Why is a problem plaguing a product or organization?
By asking this research-based question, your team can gain a better understanding of the circumstances contributing to a persistent problem with a specific product or the organization as a whole. Making the conscious decision to take a step back and focus on the problem itself, investigate the root cause, and understand the impact of that issue better prepares you to create an effective solution. This investigation includes first understanding the client’s viewpoint of an issue before creating a shared understanding across the various stakeholders. Then, it’s imperative to acknowledge how the problem impacts the user base. What frustration and stress does it create for users?
How does this problem affect other products or parts of the organization?
No project is an island—most are part of an overarching ecosystem of applications and systems. If an issue arises that directly impacts one part of this ecosystem, it’s very likely other systems and applications suffer from the problem as well. Discovery forces the project team to look at the ripple effect a problem could be creating across the organization and identify areas of opportunities that may have been missed in the day-to-day.
How should my team address the problem?
Once a team has gained fresh insight about the problem and how it impacts an organization and its users, they are able to create solutions in a new and innovative way. These types of solutions have an added benefit—they impact other teams as they find ways to use the research and problem solving process for their own purposes. This is thanks to the focus on understanding the whole ecosystem of an organization and how their solution impacts and influences other areas of the organization.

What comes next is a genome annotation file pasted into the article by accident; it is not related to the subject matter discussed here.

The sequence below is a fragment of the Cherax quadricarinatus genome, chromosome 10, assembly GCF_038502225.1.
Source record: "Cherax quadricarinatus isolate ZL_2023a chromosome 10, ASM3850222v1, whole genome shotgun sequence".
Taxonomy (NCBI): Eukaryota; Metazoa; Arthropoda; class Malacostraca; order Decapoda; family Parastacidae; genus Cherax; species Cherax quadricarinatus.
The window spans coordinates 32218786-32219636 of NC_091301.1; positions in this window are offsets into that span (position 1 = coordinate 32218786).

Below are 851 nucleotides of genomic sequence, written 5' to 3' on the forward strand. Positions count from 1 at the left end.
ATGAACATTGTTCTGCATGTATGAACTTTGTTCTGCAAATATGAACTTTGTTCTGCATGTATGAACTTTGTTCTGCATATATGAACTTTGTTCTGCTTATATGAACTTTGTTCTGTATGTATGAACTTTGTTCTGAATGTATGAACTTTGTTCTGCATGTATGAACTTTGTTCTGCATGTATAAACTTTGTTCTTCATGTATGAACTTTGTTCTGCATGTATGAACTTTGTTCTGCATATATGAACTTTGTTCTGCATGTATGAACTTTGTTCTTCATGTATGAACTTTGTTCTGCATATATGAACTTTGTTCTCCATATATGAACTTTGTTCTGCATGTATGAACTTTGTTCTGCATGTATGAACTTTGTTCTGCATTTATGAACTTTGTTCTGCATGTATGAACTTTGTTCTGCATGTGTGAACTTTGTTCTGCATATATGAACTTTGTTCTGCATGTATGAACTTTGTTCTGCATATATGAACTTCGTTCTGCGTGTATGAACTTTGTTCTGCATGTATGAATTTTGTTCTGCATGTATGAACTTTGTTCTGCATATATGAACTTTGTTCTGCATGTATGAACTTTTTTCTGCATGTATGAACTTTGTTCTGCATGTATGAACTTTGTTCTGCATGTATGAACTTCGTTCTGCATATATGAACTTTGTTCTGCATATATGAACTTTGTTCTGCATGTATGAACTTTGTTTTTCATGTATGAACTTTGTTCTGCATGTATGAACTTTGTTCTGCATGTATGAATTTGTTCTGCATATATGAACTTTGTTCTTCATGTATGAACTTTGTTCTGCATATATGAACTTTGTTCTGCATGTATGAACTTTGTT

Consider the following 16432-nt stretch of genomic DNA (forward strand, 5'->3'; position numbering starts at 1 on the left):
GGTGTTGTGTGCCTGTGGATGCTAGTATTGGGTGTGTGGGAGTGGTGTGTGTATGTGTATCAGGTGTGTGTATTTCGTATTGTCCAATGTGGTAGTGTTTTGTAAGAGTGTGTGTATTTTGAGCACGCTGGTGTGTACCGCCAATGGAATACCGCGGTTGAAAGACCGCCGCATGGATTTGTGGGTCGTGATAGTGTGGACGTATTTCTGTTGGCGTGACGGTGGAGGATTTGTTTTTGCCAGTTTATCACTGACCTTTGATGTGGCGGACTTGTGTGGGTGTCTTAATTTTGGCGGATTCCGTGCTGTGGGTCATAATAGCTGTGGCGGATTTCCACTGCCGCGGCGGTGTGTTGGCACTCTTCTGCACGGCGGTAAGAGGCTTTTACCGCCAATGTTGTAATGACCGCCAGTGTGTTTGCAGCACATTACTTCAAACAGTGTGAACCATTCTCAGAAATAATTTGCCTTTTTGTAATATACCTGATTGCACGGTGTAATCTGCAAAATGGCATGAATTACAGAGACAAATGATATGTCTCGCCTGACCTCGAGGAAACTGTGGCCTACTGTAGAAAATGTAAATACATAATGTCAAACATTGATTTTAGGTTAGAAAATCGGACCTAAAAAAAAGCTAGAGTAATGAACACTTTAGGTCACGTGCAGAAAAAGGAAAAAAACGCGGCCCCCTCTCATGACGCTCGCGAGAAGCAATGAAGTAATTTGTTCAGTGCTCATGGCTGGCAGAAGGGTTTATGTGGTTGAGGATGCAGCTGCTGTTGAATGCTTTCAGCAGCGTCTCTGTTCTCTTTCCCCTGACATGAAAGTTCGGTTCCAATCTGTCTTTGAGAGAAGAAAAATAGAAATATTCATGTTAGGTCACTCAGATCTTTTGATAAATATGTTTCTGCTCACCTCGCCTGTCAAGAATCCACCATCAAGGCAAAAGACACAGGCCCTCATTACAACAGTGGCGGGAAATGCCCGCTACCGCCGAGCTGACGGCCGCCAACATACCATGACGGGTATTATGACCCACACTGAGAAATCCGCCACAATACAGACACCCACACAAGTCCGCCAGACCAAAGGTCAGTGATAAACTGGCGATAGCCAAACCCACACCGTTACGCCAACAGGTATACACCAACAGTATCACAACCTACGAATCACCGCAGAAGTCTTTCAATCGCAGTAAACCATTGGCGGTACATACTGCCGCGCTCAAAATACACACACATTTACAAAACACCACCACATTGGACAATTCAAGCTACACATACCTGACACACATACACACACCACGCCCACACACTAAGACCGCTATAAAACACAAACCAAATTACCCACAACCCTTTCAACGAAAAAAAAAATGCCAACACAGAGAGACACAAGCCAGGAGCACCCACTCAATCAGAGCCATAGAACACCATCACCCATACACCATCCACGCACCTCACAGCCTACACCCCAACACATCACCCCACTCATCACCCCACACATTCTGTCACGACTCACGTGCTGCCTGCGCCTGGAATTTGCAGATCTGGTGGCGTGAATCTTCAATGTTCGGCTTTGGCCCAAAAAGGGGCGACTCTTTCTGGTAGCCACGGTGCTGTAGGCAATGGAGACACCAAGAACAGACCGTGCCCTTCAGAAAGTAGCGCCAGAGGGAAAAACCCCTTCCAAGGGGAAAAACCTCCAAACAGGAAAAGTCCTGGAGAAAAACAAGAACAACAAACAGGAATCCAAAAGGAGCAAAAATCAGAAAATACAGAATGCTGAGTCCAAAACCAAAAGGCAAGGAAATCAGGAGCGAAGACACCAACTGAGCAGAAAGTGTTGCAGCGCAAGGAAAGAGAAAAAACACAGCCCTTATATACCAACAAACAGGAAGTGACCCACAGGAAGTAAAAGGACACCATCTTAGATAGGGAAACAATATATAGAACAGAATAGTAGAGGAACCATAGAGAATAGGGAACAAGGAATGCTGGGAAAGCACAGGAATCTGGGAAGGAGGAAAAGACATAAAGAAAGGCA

Discovery – forcing a team to slow down so they can speed up
|Case Study – NASA Discovery|
|When U.Group sat down to define our Discovery process, we looked to build off our past success to avoid recreating the wheel. One project that we drew inspiration from was with NASA, where we worked with our stakeholders to define a communication strategy to help build awareness around NASA Earth Science Applied Sciences Program. By addressing similar questions that are mentioned above, we worked with our stakeholders to discover that the Program was hindered by the sheer volume of content. A lot of the content was overly technical, making it difficult for some key audiences to understand and digest the benefits and impact of the Program’s work. Through the Discovery process, as well as subsequent efforts, we helped Program teams to better conceive, produce, and maintain communications efforts consistently and deliberately, focusing on storytelling and the people behind the work.|
It’s common for teams to fall into the trap of rushing towards a solution before properly taking stock of the full situation. This rush often leads to uninspiring solutions that are more likely to miss the mark than anything. The methods and processes built into a good Discovery process helps teams take a moment to better understand all factors contributing to the current situation, revealing a clearer path forward.
This moment of thinking and analyzing also allows a team to discover unexpected opportunities they may have missed had they jumped straight into building something. The core questions Discovery answers give the process enough flexibility to be used in a variety of ways, meaning every team and project can benefit from it.
Want to learn more about how Discovery can benefit your project? Contact us today to speak with our Discovery team.